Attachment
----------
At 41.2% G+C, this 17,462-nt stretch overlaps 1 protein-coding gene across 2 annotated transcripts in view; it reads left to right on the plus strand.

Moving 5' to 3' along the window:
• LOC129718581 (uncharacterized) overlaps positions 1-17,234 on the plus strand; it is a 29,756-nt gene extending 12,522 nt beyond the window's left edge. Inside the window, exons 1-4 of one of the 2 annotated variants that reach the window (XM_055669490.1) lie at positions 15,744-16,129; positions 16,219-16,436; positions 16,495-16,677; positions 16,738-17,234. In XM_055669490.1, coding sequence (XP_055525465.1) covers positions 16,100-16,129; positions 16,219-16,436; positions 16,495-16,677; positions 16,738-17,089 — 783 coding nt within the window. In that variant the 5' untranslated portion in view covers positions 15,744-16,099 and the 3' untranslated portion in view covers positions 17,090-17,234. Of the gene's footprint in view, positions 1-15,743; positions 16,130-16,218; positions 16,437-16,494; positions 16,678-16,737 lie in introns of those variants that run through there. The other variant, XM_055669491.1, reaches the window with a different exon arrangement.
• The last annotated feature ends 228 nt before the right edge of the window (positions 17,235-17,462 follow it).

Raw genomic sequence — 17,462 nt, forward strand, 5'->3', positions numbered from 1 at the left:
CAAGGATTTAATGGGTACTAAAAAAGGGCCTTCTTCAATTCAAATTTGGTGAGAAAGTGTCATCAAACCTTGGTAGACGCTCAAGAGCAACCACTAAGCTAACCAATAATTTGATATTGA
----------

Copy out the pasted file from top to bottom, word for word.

At 41.2% G+C, this 17,462-nt stretch overlaps 1 protein-coding gene across 2 annotated transcripts in view; it reads left to right on the plus strand.

Moving 5' to 3' along the window:
• LOC129718581 (uncharacterized) overlaps positions 1-17,234 on the plus strand; it is a 29,756-nt gene extending 12,522 nt beyond the window's left edge. Inside the window, exons 1-4 of one of the 2 annotated variants that reach the window (XM_055669490.1) lie at positions 15,744-16,129; positions 16,219-16,436; positions 16,495-16,677; positions 16,738-17,234. In XM_055669490.1, coding sequence (XP_055525465.1) covers positions 16,100-16,129; positions 16,219-16,436; positions 16,495-16,677; positions 16,738-17,089 — 783 coding nt within the window. In that variant the 5' untranslated portion in view covers positions 15,744-16,099 and the 3' untranslated portion in view covers positions 17,090-17,234. Of the gene's footprint in view, positions 1-15,743; positions 16,130-16,218; positions 16,437-16,494; positions 16,678-16,737 lie in introns of those variants that run through there. The other variant, XM_055669491.1, reaches the window with a different exon arrangement.
• The last annotated feature ends 228 nt before the right edge of the window (positions 17,235-17,462 follow it).

Raw genomic sequence — 17,462 nt, forward strand, 5'->3', positions numbered from 1 at the left:
CAAGGATTTAATGGGTACTAAAAAAGGGCCTTCTTCAATTCAAATTTGGTGAGAAAGTGTCATCAAACCTTGGTAGACGCTCAAGAGCAACCACTAAGCTAACCAATAATTTGATATTGA